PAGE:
New exhibition celebrates the evolution of swimwear

Evolution of swimwear

From bathing dresses in the twenties to modern bikinis
Sun, sex and an anthropological study: One British academic's summer of hell in Magaluf

Sun, sex and an anthropological study

One academic’s summer of hell in Magaluf
From Shakespeare to Rising Damp... to Vicious

Frances de la Tour's 50-year triumph

'Rising Damp' brought De la Tour such recognition that she could be forgiven if she'd never been able to move on. But at 70, she continues to flourish - and to beguile
'That Whitsun, I was late getting away...'

Ian McMillan on the Whitsun Weddings

This weekend is Whitsun, and while the festival may no longer resonate, Larkin's best-loved poem, lives on - along with the train journey at the heart of it
Kathryn Williams explores the works and influences of Sylvia Plath in a new light

Songs from the bell jar

Kathryn Williams explores the works and influences of Sylvia Plath
How one man's day in high heels showed him that Cannes must change its 'no flats' policy

One man's day in high heels

...showed him that Cannes must change its 'flats' policy
Is a quiet crusade to reform executive pay bearing fruit?

Is a quiet crusade to reform executive pay bearing fruit?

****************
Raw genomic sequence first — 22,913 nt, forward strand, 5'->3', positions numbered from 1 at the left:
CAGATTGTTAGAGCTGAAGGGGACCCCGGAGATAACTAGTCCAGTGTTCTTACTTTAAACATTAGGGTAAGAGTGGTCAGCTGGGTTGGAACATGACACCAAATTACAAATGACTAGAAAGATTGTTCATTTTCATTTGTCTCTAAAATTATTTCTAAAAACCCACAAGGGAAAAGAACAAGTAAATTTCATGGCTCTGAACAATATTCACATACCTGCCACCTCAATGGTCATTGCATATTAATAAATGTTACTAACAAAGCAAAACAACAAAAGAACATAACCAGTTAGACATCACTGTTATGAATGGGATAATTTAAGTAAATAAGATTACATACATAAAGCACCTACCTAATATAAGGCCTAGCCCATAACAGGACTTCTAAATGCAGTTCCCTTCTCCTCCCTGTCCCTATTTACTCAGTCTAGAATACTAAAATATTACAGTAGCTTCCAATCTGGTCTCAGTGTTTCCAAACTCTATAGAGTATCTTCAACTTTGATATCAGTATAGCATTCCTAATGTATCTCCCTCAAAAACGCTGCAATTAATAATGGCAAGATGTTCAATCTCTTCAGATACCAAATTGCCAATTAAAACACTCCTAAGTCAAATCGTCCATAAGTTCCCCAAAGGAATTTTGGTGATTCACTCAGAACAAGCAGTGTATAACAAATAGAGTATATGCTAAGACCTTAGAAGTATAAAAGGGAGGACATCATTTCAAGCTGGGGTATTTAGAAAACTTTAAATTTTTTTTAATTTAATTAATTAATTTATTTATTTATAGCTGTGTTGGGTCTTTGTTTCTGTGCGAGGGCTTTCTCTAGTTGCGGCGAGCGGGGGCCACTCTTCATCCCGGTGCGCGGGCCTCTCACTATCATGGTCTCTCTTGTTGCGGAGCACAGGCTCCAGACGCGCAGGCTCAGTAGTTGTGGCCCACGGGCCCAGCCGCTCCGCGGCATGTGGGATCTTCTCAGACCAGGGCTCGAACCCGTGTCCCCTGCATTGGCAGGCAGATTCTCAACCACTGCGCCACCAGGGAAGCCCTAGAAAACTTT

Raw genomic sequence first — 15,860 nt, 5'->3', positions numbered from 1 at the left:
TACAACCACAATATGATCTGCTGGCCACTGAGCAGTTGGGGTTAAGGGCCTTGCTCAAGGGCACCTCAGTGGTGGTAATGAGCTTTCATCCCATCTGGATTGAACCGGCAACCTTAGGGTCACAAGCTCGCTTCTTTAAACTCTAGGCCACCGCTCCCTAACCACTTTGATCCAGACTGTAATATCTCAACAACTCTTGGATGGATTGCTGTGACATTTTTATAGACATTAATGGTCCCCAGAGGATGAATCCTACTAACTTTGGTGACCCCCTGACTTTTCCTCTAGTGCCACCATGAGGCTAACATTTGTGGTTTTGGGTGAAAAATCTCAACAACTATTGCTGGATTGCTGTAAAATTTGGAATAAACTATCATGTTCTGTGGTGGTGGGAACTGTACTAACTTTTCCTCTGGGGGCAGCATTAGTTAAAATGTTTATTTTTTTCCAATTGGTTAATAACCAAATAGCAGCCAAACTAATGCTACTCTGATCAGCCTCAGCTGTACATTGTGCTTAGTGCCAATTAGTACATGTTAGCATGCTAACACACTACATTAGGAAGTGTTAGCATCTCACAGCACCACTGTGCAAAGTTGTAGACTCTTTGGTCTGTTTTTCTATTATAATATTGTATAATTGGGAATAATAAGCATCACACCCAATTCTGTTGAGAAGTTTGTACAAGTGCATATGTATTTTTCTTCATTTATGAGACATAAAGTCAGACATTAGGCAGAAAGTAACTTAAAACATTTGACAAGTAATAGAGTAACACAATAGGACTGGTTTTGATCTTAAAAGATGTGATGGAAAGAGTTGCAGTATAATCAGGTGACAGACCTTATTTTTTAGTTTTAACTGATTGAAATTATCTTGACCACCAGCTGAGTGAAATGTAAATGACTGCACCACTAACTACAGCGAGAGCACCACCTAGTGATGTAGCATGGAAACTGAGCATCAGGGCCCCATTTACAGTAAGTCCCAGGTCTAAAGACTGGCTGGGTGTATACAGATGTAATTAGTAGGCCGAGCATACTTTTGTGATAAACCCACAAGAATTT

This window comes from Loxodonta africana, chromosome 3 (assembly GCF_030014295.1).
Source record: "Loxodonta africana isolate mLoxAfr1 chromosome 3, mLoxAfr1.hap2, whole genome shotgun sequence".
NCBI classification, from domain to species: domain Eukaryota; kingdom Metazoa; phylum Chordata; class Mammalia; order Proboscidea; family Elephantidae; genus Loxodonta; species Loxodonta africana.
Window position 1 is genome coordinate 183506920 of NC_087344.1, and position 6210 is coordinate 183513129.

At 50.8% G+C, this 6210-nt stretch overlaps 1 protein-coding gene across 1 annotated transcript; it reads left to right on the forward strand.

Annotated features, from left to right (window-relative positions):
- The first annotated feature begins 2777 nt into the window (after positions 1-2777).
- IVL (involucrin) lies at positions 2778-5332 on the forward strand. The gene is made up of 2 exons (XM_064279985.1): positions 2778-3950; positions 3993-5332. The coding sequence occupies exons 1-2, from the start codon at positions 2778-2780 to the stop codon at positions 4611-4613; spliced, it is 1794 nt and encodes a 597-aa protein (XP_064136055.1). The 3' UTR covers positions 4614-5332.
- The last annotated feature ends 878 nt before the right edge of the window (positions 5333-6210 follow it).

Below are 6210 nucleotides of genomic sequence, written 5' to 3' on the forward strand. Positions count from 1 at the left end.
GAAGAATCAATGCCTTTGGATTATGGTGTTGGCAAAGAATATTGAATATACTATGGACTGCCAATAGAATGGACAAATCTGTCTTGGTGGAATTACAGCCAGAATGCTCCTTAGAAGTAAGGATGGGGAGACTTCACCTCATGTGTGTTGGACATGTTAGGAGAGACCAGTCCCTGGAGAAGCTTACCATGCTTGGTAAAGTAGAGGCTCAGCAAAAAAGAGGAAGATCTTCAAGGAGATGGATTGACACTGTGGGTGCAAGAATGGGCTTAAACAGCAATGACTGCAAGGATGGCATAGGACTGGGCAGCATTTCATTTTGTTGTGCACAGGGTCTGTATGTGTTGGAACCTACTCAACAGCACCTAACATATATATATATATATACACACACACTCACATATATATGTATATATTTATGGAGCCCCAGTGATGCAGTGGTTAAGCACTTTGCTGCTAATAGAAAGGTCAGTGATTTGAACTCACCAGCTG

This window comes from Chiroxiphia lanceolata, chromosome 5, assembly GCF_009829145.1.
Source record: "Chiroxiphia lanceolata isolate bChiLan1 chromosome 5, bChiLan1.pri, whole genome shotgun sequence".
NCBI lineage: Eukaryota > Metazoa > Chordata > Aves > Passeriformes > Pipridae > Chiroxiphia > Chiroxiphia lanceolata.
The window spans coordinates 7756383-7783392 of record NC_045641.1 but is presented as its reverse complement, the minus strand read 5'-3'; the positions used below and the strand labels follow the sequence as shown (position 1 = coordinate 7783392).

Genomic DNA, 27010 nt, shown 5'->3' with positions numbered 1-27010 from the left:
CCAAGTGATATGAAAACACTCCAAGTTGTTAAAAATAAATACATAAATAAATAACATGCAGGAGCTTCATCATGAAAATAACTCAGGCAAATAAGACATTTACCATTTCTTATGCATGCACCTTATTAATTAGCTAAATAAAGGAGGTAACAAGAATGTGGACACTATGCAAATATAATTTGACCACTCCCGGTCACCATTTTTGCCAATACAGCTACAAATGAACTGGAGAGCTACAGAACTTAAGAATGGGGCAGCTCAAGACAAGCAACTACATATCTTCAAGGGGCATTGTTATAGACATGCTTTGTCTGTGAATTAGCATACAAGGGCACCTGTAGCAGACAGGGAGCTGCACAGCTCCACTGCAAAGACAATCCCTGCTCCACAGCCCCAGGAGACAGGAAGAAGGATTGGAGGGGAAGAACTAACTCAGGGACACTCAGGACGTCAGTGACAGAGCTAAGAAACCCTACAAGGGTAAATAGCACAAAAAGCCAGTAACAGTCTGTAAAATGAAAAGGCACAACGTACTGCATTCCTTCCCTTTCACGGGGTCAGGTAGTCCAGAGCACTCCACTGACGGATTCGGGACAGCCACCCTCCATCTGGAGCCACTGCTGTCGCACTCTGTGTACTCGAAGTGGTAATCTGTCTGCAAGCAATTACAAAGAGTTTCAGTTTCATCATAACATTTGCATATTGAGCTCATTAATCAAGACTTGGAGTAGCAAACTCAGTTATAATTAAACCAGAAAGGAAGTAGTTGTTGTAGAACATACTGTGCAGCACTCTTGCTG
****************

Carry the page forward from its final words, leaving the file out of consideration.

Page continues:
Dominic Rossi of Fidelity says his pressure on business to control rewards is working. But why aren’t other fund managers helping?
The King David Hotel gives precious work to Palestinians - unless peace talks are on

King David Hotel: Palestinians not included

The King David is special to Jerusalem. Nick Kochan checked in and discovered it has some special arrangements, too
More people moving from Australia to New Zealand than in the other direction for first time in 24 years

End of the Aussie brain drain

More people moving from Australia to New Zealand than in the other direction for first time in 24 years
Meditation is touted as a cure for mental instability but can it actually be bad for you?

Can meditation be bad for you?

Researching a mass murder, Dr Miguel Farias discovered that, far from bringing inner peace, meditation can leave devotees in pieces
Eurovision 2015: Australians will be cheering on their first-ever entrant this Saturday

Australia's first-ever Eurovision entrant

Australia, a nation of kitsch-worshippers, has always loved the Eurovision Song Contest. Maggie Alderson says it'll fit in fine